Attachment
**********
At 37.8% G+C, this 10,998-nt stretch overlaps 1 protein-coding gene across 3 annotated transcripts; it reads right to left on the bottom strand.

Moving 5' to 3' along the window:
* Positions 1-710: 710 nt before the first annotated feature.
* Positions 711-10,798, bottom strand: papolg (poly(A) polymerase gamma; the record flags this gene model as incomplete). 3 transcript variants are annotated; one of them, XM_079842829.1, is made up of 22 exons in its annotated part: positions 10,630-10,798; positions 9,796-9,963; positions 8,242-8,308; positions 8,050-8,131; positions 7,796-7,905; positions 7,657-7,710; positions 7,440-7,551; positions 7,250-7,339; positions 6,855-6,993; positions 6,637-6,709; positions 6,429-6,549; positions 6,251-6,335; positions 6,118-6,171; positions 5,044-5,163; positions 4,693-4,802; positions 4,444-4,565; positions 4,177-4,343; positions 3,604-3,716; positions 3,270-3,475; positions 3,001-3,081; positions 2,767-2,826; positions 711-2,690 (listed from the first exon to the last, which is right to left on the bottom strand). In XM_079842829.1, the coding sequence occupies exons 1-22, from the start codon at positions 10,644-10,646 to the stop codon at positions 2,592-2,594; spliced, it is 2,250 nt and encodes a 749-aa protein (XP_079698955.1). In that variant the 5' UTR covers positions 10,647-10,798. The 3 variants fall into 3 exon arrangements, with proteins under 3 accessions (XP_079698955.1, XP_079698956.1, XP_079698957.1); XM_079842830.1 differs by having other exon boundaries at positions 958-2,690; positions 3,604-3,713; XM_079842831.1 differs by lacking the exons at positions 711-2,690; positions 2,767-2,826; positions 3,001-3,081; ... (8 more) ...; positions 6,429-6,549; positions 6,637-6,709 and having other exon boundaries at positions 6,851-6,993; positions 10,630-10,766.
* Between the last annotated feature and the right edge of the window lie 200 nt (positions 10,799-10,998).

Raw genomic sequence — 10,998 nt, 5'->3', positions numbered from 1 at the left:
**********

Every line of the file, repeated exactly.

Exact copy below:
At 37.8% G+C, this 10,998-nt stretch overlaps 1 protein-coding gene across 3 annotated transcripts; it reads right to left on the bottom strand.

Moving 5' to 3' along the window:
* Positions 1-710: 710 nt before the first annotated feature.
* Positions 711-10,798, bottom strand: papolg (poly(A) polymerase gamma; the record flags this gene model as incomplete). 3 transcript variants are annotated; one of them, XM_079842829.1, is made up of 22 exons in its annotated part: positions 10,630-10,798; positions 9,796-9,963; positions 8,242-8,308; positions 8,050-8,131; positions 7,796-7,905; positions 7,657-7,710; positions 7,440-7,551; positions 7,250-7,339; positions 6,855-6,993; positions 6,637-6,709; positions 6,429-6,549; positions 6,251-6,335; positions 6,118-6,171; positions 5,044-5,163; positions 4,693-4,802; positions 4,444-4,565; positions 4,177-4,343; positions 3,604-3,716; positions 3,270-3,475; positions 3,001-3,081; positions 2,767-2,826; positions 711-2,690 (listed from the first exon to the last, which is right to left on the bottom strand). In XM_079842829.1, the coding sequence occupies exons 1-22, from the start codon at positions 10,644-10,646 to the stop codon at positions 2,592-2,594; spliced, it is 2,250 nt and encodes a 749-aa protein (XP_079698955.1). In that variant the 5' UTR covers positions 10,647-10,798. The 3 variants fall into 3 exon arrangements, with proteins under 3 accessions (XP_079698955.1, XP_079698956.1, XP_079698957.1); XM_079842830.1 differs by having other exon boundaries at positions 958-2,690; positions 3,604-3,713; XM_079842831.1 differs by lacking the exons at positions 711-2,690; positions 2,767-2,826; positions 3,001-3,081; ... (8 more) ...; positions 6,429-6,549; positions 6,637-6,709 and having other exon boundaries at positions 6,851-6,993; positions 10,630-10,766.
* Between the last annotated feature and the right edge of the window lie 200 nt (positions 10,799-10,998).

Raw genomic sequence — 10,998 nt, 5'->3', positions numbered from 1 at the left: